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"How can they believe in the one of whom they have not heard?" – Romans 10:14
- Tribal (usually Animist)
- Believes in spirits that live all around us: in trees, in fields, in rocks, in rooftops.
- People must try to keep these spirits happy and enlist their help.
- Animists usually live with a certain amount of fear that a spirit will be unhappy with them. [ Animistic case studies ]
- Believes in hundreds or thousands of gods (which are likely appearances of one divine essence).
- God, as the Christians understand Him, may be divine, but what the Christians call "God" is only one of millions of gods.
- Believes in reincarnation -- that is, when you die, you come back to life as an insect or a cow or even a better (or worse) person. [ Hindu case studies ]
- Un-religious / Chinese
- This conglomerate category includes the following:
- The largest bloc of unreached peoples in the world are in China. Some follow Confucius; others follow a mixture of animism and even Buddhist teachings. [ story from China ]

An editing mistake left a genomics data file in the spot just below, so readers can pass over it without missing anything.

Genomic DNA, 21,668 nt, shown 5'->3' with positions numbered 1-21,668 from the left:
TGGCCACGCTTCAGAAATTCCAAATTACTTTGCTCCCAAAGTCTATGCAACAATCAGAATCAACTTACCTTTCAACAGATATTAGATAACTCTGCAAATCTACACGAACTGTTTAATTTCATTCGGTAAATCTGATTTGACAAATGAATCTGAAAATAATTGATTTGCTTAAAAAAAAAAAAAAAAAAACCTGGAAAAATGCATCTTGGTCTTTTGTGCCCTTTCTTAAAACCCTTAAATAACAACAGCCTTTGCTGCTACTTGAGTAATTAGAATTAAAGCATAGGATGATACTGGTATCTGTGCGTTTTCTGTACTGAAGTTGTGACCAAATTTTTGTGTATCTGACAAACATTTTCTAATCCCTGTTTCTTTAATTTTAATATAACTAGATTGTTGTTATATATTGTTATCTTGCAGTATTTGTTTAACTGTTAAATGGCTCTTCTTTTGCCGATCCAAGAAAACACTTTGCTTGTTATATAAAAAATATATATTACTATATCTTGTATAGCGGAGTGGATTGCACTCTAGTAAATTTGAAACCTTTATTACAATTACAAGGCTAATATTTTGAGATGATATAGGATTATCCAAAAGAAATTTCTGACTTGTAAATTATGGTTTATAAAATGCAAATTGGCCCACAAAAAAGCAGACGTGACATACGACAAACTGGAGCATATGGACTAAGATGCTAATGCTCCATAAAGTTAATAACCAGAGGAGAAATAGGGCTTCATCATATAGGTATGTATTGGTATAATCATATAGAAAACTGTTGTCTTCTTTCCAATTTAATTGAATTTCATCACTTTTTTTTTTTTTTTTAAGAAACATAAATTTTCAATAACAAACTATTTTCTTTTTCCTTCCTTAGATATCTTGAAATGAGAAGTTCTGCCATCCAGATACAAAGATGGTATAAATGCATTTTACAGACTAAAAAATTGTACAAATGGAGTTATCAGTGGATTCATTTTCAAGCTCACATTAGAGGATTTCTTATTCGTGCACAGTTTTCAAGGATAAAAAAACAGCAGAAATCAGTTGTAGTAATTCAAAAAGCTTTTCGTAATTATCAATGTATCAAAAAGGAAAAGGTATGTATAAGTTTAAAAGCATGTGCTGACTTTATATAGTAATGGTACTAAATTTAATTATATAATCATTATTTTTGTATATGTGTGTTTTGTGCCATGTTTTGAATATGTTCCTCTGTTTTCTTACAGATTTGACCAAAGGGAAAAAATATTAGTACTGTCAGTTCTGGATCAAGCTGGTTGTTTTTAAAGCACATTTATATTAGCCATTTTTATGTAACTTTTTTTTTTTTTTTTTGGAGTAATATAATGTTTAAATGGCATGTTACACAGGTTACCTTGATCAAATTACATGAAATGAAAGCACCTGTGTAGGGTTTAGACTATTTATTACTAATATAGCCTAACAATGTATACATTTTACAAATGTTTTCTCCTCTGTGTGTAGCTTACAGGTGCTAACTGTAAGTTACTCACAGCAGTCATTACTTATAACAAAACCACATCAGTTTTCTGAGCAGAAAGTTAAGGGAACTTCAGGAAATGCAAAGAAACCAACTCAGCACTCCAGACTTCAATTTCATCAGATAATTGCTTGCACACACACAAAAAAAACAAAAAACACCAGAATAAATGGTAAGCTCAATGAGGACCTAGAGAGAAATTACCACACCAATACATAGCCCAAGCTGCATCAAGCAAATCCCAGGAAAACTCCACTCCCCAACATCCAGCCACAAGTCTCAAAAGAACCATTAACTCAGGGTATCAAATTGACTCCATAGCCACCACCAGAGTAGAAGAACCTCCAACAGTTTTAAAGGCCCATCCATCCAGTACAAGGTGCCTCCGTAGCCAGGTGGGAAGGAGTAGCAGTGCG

- Believes there may or there may not be a God. The Bible is an interesting historical book, but it is not divinely inspired.
- Believes that to worship God and to be a part of God's people (the church) is to be out of touch with real life.
- Nominal Christian
- May have been baptized as a child.
- Considers himself / herself a Christian, but has no connection with the church now. Goes to church only for funerals and weddings.
- Believes in one God.
- God is to be worshiped, but He is too high and far away to think of as "father." In fact, to call him "father" would be blasphemy.
- Jesus was a great prophet, but He was not God.
- Christ was not crucified for our sins; he actually lived to be an old man. [ Muslim case studies ]
- Follows a path of discipline in order to reach enlightenment
- Often there is no conception of a god at all [ Buddhist case studies ]
-- Howard Culbertson
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